In our previous articles on the Printed Circuit Board (PCB) design and manufacturing cycle we focussed heavily on the role of online CAD libraries. In this new article, we look at the broader electrical design cycle and examine the services that are assisting engineers to make intelligent data-driven design decisions.
The electronics design cycle
The development of any new electrical device or system requires an enormous amount of stakeholders, talents, technologies, and markets. As manufactured products across industries are increasingly electrified, this design cycle must evolve, and embrace the technologies that accelerate innovation and speed to market. Two of the most influential players in this system are the development engineers, who are designing devices and integrated systems, and the manufacturers who are providing the components for use within those systems. Each relies on the other to continue innovation, however, the gap between these two groups has been significant, resulting in an inability for either party to peer inside the design ecosystem and understand the impact of the others design considerations.
Designing with Intelligence
The electronics design cycle involves massive amounts of data associated with parts, components, and interoperability requirements each step in the process requiring deliberate and consequential decision making. Harnessing this data, and analyzing usage trends, design intent and demand creates a massive potential for better decision making, reduced costs, faster time to market, and better collaboration.
Recognizing the value of this data and engaging in ways to collect, distill and apply it will radically improve the overall design cycle, reduce time to market, improve the resilience of product, ensure a more competitive market and create space for innovation.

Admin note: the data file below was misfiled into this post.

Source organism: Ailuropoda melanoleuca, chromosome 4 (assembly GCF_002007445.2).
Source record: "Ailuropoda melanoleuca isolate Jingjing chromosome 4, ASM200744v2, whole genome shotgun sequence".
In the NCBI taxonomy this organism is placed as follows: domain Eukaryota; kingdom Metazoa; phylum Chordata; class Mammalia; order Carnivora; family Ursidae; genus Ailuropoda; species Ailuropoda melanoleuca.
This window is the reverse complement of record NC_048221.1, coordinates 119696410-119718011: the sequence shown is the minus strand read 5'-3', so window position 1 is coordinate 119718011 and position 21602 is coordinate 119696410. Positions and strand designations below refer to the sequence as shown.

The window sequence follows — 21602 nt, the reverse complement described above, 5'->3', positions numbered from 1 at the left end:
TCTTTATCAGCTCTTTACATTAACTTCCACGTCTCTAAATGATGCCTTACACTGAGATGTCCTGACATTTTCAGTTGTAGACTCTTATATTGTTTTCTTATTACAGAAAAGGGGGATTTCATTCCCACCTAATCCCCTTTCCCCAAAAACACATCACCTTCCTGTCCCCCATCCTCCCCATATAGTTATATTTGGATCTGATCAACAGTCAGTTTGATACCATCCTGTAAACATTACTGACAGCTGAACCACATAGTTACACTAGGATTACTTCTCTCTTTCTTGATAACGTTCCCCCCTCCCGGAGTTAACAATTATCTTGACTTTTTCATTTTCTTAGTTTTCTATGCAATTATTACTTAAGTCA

Where is the data and how can it be captured, synthesized, and applied?
This data comes from several sources. A good starting point for understanding the amount and value of the data is the way part and component assets are provided to engineers. All engineers must go through a process of researching and selecting components for use within their design, the individual properties, size, and quality of the components have a massive impact on the end product. As described in previous articles, the biggest change in CAD-based PCB design is the advent of free online CAD component libraries. These libraries allow engineers to download clean CAD models directly to their workspaces. While this supports the engineer’s efficient workflow it also creates a very valuable insight into which components are being downloaded where, essentially giving suppliers a view into the future by seeing which components will be in demand. Further analysis and integration of design tools would provide insights into exactly what products these components are being used in.
Looking the other way, designers using these libraries can see quickly the cost, inventory, and iteration of the components they choose, allowing them to make decisions that will future proof designs against lack of supply, etc. These data-gathering points can be further broken down into categories and examined for value opportunity for both designers and suppliers to the system to find the opportunity to insert intelligence into decision making across the design cycle.